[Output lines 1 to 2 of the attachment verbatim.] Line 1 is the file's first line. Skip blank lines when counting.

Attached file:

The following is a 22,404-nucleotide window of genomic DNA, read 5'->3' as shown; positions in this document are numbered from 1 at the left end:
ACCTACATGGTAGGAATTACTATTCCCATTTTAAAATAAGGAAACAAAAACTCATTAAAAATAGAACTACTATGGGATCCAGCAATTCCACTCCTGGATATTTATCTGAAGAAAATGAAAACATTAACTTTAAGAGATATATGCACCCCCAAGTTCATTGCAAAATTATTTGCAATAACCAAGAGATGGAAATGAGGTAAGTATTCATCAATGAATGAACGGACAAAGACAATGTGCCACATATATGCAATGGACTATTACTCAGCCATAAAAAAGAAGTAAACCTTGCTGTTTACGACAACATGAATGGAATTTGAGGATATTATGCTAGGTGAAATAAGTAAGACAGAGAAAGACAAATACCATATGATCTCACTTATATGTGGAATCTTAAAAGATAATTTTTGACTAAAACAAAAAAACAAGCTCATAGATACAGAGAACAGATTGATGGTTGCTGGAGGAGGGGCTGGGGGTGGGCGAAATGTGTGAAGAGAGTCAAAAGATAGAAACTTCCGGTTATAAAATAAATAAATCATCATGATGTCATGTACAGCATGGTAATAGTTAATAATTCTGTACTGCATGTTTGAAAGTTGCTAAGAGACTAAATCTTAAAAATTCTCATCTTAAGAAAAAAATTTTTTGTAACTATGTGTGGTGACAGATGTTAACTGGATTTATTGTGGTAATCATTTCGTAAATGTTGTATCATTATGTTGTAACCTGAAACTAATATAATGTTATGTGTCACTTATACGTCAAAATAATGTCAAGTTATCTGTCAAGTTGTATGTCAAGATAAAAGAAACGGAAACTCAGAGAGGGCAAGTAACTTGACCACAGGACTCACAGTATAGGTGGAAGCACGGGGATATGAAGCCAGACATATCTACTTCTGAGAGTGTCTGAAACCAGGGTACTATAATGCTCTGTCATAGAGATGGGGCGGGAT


The following is a 22,404-nucleotide window of genomic DNA, read 5'->3' as shown; positions in this document are numbered from 1 at the left end:
ACCTACATGGTAGGAATTACTATTCCCATTTTAAAATAAGGAAACAAAAACTCATTAAAAATAGAACTACTATGGGATCCAGCAATTCCACTCCTGGATATTTATCTGAAGAAAATGAAAACATTAACTTTAAGAGATATATGCACCCCCAAGTTCATTGCAAAATTATTTGCAATAACCAAGAGATGGAAATGAGGTAAGTATTCATCAATGAATGAACGGACAAAGACAATGTGCCACATATATGCAATGGACTATTACTCAGCCATAAAAAAGAAGTAAACCTTGCTGTTTACGACAACATGAATGGAATTTGAGGATATTATGCTAGGTGAAATAAGTAAGACAGAGAAAGACAAATACCATATGATCTCACTTATATGTGGAATCTTAAAAGATAATTTTTGACTAAAACAAAAAAACAAGCTCATAGATACAGAGAACAGATTGATGGTTGCTGGAGGAGGGGCTGGGGGTGGGCGAAATGTGTGAAGAGAGTCAAAAGATAGAAACTTCCGGTTATAAAATAAATAAATCATCATGATGTCATGTACAGCATGGTAATAGTTAATAATTCTGTACTGCATGTTTGAAAGTTGCTAAGAGACTAAATCTTAAAAATTCTCATCTTAAGAAAAAAATTTTTTGTAACTATGTGTGGTGACAGATGTTAACTGGATTTATTGTGGTAATCATTTCGTAAATGTTGTATCATTATGTTGTAACCTGAAACTAATATAATGTTATGTGTCACTTATACGTCAAAATAATGTCAAGTTATCTGTCAAGTTGTATGTCAAGATAAAAGAAACGGAAACTCAGAGAGGGCAAGTAACTTGACCACAGGACTCACAGTATAGGTGGAAGCACGGGGATATGAAGCCAGACATATCTACTTCTGAGAGTGTCTGAAACCAGGGTACTATAATGCTCTGTCATAGAGATGGGGCGGGAT